The immunoreactivity of c-KIT protein was evaluated on the cell membrane and/or cytoplasm, graded as previously described by other authors , based on two parameters: intensity of staining and percentage of stained cells. The intensity of staining was scored as 0 = negative, 1 = weak staining, 2 = moderate staining, 3 = strong staining. The percentage of labeled cells was scored as (a) sporadically stained = less than 10% of positive cells, (b) focal staining = amount greater than or equal to 11% and less than 50% of the stained cells, and (c) diffuse = more than 50% of cells positively stained. Positivity cut off was established with staining intensity of 2 + or 3 + combined with focal or diffuse pattern, respectively.
Total RNA was extracted from 17 frozen tissue samples of surgically removed tumors and 17 non-tumor samples (adjacent to the tumor) using the RNeasy Mini Kit (QIAGEN, Austin, TX, USA), according to the manufacturer’s protocol. cDNA was synthesized from total RNA using the High-Capacity cDNA Reverse Transcription Kit (Applied Biosystems, Foster City, CA, USA). Quantitative RT-PCR was performed in Applied Biosystems 7900HT Fast Real-Time PCR System (Applied Biosystems, Foster City, CA, USA). A set of primers and TaqMan probes for c-KIT were purchased from Applied Biosystems [Hs00174029_m1]. A pool of normal skin tissue was used as the control sample and HPRT was elected as the reference gene. The relative quantification (RQ) method was applied to determine the gene expression levels. Values of RQ within the range (RQ ± 2SD) in the corresponding referent group were accepted as normal.
DNA was obtained and isolated from 139 formalin FFPE tissues following the supplier’s recommendations for QIAamp DNA FFPE Tissue Kit, based on the QIAamp method (QIAGEN, Valencia, CA, USA). One hundred and three samples demonstrated satisfactory quality of the DNA obtained and were used for the HPV genotyping using the Linear Array® HPV Genotyping Test kit (Roche Molecular Diagnostics, Basel, Switzerland). The results of the hybridization were assessed visually by comparing with the standard grid. Absorbance readings greater than 0.2 were classified as positive for either HPV and/or β-globin presence.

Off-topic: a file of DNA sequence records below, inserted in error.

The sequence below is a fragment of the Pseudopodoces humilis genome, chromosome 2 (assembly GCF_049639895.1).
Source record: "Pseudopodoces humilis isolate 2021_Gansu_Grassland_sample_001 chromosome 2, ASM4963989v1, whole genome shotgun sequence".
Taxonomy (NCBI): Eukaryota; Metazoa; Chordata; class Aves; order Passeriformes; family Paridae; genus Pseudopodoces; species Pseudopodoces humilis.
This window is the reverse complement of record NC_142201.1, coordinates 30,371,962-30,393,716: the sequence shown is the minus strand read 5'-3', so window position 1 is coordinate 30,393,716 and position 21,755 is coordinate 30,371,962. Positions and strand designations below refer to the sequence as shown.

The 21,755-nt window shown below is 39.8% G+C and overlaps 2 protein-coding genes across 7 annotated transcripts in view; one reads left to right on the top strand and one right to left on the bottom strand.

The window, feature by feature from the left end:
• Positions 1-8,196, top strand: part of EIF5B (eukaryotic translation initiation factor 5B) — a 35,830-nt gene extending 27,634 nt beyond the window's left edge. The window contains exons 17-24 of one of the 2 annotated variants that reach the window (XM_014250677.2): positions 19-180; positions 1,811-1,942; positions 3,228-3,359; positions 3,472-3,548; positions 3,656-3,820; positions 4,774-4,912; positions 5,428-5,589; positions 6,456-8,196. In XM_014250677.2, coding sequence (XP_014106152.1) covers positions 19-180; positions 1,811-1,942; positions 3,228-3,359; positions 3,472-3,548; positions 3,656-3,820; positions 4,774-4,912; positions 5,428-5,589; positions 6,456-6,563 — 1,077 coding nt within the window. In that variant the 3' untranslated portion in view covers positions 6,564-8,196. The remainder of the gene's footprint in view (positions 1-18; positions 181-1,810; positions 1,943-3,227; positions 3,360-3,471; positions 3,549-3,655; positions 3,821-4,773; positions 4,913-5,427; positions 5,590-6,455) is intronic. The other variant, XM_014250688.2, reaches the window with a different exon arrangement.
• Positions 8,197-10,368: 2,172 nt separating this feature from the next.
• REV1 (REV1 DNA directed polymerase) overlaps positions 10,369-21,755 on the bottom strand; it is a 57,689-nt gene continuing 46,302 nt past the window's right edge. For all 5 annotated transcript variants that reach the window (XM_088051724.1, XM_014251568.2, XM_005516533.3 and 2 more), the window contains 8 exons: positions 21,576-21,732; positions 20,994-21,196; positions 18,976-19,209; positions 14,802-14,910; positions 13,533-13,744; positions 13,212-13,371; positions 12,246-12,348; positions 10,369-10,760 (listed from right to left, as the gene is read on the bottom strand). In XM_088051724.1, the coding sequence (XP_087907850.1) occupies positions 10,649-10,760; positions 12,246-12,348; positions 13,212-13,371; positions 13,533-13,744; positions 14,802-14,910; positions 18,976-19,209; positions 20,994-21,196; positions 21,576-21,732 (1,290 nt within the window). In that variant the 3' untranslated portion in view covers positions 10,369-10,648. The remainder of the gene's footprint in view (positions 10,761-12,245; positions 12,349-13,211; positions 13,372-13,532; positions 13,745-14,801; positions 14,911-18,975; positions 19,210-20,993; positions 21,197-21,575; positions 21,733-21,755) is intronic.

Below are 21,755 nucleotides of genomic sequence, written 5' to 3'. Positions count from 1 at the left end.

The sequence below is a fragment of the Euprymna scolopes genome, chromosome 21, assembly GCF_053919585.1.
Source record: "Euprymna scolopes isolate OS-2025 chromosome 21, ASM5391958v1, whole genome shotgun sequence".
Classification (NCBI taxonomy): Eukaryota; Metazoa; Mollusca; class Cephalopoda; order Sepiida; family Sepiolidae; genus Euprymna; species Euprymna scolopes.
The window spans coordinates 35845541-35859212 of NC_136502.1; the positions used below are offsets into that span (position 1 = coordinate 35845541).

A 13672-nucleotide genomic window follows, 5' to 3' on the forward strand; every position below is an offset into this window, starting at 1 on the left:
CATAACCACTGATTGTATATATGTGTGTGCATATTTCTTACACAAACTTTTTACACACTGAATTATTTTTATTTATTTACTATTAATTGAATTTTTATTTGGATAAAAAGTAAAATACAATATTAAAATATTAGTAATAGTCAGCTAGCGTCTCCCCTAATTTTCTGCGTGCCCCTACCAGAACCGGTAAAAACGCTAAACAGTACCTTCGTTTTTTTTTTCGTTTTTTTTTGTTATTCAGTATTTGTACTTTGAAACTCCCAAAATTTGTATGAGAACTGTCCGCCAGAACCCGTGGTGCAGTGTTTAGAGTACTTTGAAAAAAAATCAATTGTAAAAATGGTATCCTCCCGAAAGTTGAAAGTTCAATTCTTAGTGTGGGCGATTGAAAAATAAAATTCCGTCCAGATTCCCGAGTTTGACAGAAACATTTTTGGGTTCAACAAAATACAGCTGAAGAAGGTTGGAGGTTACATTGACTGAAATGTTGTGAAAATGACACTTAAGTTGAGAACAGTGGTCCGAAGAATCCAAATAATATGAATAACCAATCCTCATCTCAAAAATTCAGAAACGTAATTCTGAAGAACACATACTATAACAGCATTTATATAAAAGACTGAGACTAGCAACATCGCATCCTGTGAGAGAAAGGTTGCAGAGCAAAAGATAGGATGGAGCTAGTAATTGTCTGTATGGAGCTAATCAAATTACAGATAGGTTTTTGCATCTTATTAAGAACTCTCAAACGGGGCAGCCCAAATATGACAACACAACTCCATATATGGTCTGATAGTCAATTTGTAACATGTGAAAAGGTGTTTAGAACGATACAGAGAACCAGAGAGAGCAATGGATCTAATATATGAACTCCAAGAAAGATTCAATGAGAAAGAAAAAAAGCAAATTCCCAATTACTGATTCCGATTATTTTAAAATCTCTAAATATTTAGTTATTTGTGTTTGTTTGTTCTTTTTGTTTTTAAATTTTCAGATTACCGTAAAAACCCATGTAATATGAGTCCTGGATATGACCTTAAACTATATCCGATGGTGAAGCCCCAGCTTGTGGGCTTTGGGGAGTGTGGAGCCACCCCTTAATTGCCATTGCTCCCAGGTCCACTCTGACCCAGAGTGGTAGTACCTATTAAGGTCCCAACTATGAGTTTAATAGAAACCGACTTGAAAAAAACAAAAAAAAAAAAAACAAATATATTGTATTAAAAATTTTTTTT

The significance of the associations between IHC results with histological features and clinical data was analyzed by Fisher’s exact test adopting p < 0.05 as the significance level. Kaplan-Meier analysis was performed for survival curves using the log-rank-test and the date of diagnosis to the death or last follow up. Software SPSS for Windows (version 13.0) was used for statistical analyzes.
The mean age of the onset of the disease was 69 years (SD = 12), ranging from 15–98 years and median age of onset was 71 years. Most patients ranged in age between 70 and 80 years (54.67%). Regarding demographics, the majority of patients were white (86.3%), married (50.30%), and almost all women (78.37%) were illiterate or had incomplete primary education.
Most tumors were classified as well-differentiated Squamous Cell Carcinomas (SCC)–SCC1 (43.88%), followed by SCC 2 (33.81%), SCC 3 (10.07%), basaloid carcinomas (9.35%) and verrucous and sarcomatoid carcinomas (1.44% each). In relation to the depth of invasion, 20.78% infiltrated the superficial dermis, 54.55% of the tumors infiltrated the deep dermis and 24.68% infiltrated the subcutaneous tissue. A moderate inflammatory infiltrate was most commonly observed (62.6%). Most tumors showed no vascular invasion (84.89%) or perineural invasion (89.21%). No lymph nodes metastases were observed in 71.94% of cases which had had a lymphadenectomy. However, 28.06% had some degree of lymph node involvement. Among our series, most of tumors were classified as FIGO staging IB (58.91%) and IIIB (19.37%), according to the staging proposed by the International Federation of Gynecology and Obstetrics (FIGO).